French School. Pupil of Carl Vernet. “Gericault was the prime spirit in the romantic movement that came to a head with Bonington and Delacroit.” (National Gallery Catalogue.)
THE RAFT OF THE “MEDUSA.” A huge canvas on which are depicted the sufferings of some sixty of the crew and troops who were crowded out of the Medusa’s boats when she was wrecked on her way to the Senegal in 1816. The picture was severely criticised for its daring realism and disregard of classical tradition, and it was only after Gericault’s death that the State acquired it at the price of 6,005 francs.
GHIRLANDAIO (Domenico), 1449-1494.
Florentine School. Domenico di Tournaso Bigordi, nicknamed Ghirlandaio from his designing garlands for festivals. Pupil of Alesso Baldovinetti.
THE VISITATION A simple composition of four figures. On the pavement of a vestibule, n front of a round arch that opens on to a landscape at the back, the Virgin, in a plain blue mantle fastened at her breast with a large brooch, stands nearly in profile to right leaning over St. Elizabeth, who kneels before her. On the right St. Mary Salome, a young figure, advances towards them with joined hands. On the left St. Mary Cleophas, full face, stands with her left hand holding her gown, and her right on her breast.
Painted for the Chapel of Lorenzo Tornabuoni in the Church of Cestello (now Sta Maria Maddelena dei Passi), Florence; in 1491. Brought to the Musee Napoleon in 1806.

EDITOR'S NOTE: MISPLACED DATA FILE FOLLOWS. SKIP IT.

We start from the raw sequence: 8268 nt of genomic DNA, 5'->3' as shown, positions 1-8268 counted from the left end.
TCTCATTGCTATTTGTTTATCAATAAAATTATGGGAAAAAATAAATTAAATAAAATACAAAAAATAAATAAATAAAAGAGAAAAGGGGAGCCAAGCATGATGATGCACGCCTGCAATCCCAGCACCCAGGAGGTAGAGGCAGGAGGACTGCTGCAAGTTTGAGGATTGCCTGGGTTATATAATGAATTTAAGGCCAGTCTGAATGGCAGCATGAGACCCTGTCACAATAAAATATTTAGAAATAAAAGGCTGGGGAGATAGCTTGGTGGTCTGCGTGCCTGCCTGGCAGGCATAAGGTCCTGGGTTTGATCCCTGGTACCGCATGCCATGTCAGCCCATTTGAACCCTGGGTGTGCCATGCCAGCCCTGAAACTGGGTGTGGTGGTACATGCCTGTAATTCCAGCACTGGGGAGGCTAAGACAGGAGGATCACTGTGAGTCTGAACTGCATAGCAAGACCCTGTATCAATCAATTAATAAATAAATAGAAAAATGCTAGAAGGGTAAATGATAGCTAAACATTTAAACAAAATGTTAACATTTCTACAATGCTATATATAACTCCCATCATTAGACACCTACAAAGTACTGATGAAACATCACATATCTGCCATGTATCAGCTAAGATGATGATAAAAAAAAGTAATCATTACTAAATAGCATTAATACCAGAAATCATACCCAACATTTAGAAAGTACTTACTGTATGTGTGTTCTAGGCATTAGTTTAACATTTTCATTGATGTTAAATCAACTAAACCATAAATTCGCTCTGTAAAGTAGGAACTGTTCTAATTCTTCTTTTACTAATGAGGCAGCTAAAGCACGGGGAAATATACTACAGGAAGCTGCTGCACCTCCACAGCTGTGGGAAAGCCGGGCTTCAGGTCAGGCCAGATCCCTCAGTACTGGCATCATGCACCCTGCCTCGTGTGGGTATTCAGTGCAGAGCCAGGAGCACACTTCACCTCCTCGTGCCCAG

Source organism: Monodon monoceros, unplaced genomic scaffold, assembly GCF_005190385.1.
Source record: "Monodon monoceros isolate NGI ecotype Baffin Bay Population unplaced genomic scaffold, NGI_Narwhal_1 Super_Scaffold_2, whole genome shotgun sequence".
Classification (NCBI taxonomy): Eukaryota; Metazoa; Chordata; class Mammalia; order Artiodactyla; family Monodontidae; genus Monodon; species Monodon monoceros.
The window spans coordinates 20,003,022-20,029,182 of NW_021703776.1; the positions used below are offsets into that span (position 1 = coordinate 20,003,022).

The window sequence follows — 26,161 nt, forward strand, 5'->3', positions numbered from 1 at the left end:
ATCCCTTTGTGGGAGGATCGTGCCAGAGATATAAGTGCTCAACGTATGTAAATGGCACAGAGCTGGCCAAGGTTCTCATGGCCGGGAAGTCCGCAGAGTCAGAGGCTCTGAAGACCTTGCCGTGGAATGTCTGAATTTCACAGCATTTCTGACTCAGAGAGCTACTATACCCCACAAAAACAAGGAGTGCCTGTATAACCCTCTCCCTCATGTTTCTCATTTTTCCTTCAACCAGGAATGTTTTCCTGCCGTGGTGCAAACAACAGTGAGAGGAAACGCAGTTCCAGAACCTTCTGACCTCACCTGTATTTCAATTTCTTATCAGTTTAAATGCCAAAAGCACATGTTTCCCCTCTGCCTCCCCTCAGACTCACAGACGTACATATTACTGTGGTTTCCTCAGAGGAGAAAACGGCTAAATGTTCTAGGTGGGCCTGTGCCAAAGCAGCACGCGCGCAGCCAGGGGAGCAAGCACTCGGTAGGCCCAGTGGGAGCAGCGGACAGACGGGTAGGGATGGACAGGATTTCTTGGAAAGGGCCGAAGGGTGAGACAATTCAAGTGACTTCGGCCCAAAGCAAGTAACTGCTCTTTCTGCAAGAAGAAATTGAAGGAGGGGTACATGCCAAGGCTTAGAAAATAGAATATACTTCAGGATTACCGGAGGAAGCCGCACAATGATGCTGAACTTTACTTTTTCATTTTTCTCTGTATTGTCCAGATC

AN OLD MAN AND A BOY By a window, through which is seen a landscape, an old man with a deformed nose, dressed in a red robe trimmed with fur, his head towards the right, looks down at his grandson, who in profile to left, with curly flaxen hair escaping from under a red toque, reaches up to kiss his grandfather. Figures bust length only.
THE ADORATION OF THE KINGS The Virgin in the centre, seated on a terrace with the Child on her knees, who turns towards the left, offering His foot to be kissed by Caspar, who kneels beside Him. Behind, next to St. Joseph, a page is crowning Melchior as he bends forward with his offering. To the left Baltasar kneeling, seen from behind, but turning his head to left towards us. In the background the retinues of the Kings, and in the ruins of a palace the ox and the ass.
Dated 1487. A “school repetition” with a slight variation is in the Pitti Gallery (No. 357).
THE VIRGIN AND CHILD WITH SAINTS The Virgin is seated on a high throne, turning slightly to the left, with the Child on her knees, who has an orb surmounted by a cross in His right hand, and with His left blesses St. Zenobius and St. Just, who are kneeling with a lily pot between them. On the right of the throne is the Archangel Raphael, and on the left St. Michael in a cuirass leaning on his sword. Round the throne are four angels holding lilies.
Painted for a church of the Jesuits near Florence.
VISION OF THE VIRGIN IN GLORY In the foreground are kneeling, on the extreme right and left respectively, St. John the Evangelist and St: Dominic, the latter holding an open book; and behind them, a little nearer the centre, stand St. John the Baptist and St. Michael, all four figures being turned about half towards the centre. Between the two latter is seen a road winding into the distant landscape, while above, with her feet on a level with their shoulders, is a vision of the Virgin seated with the Child on her left knee in a glory surrounded by cherubim, and supported above by a flying angel on either side, This is the centre of the grand altar-piece painted for the choir of Santa Maria Novella in Florence just before 1490. The wings, with the single figures of St. Catherine and St. Laurence, are Nos. 556 and 558 in this gallery. The paintings on the reverse, which are not considered as being from the hand of Ghirlandaio himself, are at Berlin; they are the Resurrection (No. 75), St. Vincent (No. 74), and St. Antonino (No. 76).